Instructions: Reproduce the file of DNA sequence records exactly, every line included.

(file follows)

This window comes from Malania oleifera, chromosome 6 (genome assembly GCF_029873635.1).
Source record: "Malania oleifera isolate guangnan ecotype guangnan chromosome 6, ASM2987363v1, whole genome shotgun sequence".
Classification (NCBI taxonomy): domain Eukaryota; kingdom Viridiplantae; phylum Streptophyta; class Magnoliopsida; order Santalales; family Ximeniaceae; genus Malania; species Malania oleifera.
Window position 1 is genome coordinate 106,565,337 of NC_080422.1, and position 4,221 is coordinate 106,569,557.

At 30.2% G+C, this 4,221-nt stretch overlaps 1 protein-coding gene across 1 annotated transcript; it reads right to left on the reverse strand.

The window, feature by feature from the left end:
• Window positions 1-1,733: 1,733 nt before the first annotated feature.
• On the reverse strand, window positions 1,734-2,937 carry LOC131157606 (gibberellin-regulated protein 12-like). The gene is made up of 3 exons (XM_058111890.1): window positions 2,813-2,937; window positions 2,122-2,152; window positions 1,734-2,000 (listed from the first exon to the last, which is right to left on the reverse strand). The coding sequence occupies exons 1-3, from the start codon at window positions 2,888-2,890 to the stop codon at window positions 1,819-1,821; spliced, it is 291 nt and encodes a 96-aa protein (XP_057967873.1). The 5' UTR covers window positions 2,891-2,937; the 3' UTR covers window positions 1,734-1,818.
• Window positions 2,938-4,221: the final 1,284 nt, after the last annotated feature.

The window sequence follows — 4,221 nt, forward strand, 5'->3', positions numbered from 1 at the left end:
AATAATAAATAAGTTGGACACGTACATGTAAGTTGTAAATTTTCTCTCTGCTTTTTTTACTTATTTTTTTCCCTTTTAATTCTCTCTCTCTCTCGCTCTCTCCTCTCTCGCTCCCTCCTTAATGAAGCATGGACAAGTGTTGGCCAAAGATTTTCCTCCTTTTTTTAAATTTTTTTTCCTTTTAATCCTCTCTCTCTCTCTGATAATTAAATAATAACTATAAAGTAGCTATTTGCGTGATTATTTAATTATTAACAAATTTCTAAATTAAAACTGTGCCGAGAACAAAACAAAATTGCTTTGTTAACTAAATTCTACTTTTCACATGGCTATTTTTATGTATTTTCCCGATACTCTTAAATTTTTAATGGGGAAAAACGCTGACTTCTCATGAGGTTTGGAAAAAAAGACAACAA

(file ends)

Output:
This window comes from Malania oleifera, chromosome 6 (genome assembly GCF_029873635.1).
Source record: "Malania oleifera isolate guangnan ecotype guangnan chromosome 6, ASM2987363v1, whole genome shotgun sequence".
Classification (NCBI taxonomy): domain Eukaryota; kingdom Viridiplantae; phylum Streptophyta; class Magnoliopsida; order Santalales; family Ximeniaceae; genus Malania; species Malania oleifera.
Window position 1 is genome coordinate 106,565,337 of NC_080422.1, and position 4,221 is coordinate 106,569,557.

At 30.2% G+C, this 4,221-nt stretch overlaps 1 protein-coding gene across 1 annotated transcript; it reads right to left on the reverse strand.

The window, feature by feature from the left end:
• Window positions 1-1,733: 1,733 nt before the first annotated feature.
• On the reverse strand, window positions 1,734-2,937 carry LOC131157606 (gibberellin-regulated protein 12-like). The gene is made up of 3 exons (XM_058111890.1): window positions 2,813-2,937; window positions 2,122-2,152; window positions 1,734-2,000 (listed from the first exon to the last, which is right to left on the reverse strand). The coding sequence occupies exons 1-3, from the start codon at window positions 2,888-2,890 to the stop codon at window positions 1,819-1,821; spliced, it is 291 nt and encodes a 96-aa protein (XP_057967873.1). The 5' UTR covers window positions 2,891-2,937; the 3' UTR covers window positions 1,734-1,818.
• Window positions 2,938-4,221: the final 1,284 nt, after the last annotated feature.

The window sequence follows — 4,221 nt, forward strand, 5'->3', positions numbered from 1 at the left end:
AATAATAAATAAGTTGGACACGTACATGTAAGTTGTAAATTTTCTCTCTGCTTTTTTTACTTATTTTTTTCCCTTTTAATTCTCTCTCTCTCTCGCTCTCTCCTCTCTCGCTCCCTCCTTAATGAAGCATGGACAAGTGTTGGCCAAAGATTTTCCTCCTTTTTTTAAATTTTTTTTCCTTTTAATCCTCTCTCTCTCTCTGATAATTAAATAATAACTATAAAGTAGCTATTTGCGTGATTATTTAATTATTAACAAATTTCTAAATTAAAACTGTGCCGAGAACAAAACAAAATTGCTTTGTTAACTAAATTCTACTTTTCACATGGCTATTTTTATGTATTTTCCCGATACTCTTAAATTTTTAATGGGGAAAAACGCTGACTTCTCATGAGGTTTGGAAAAAAAGACAACAA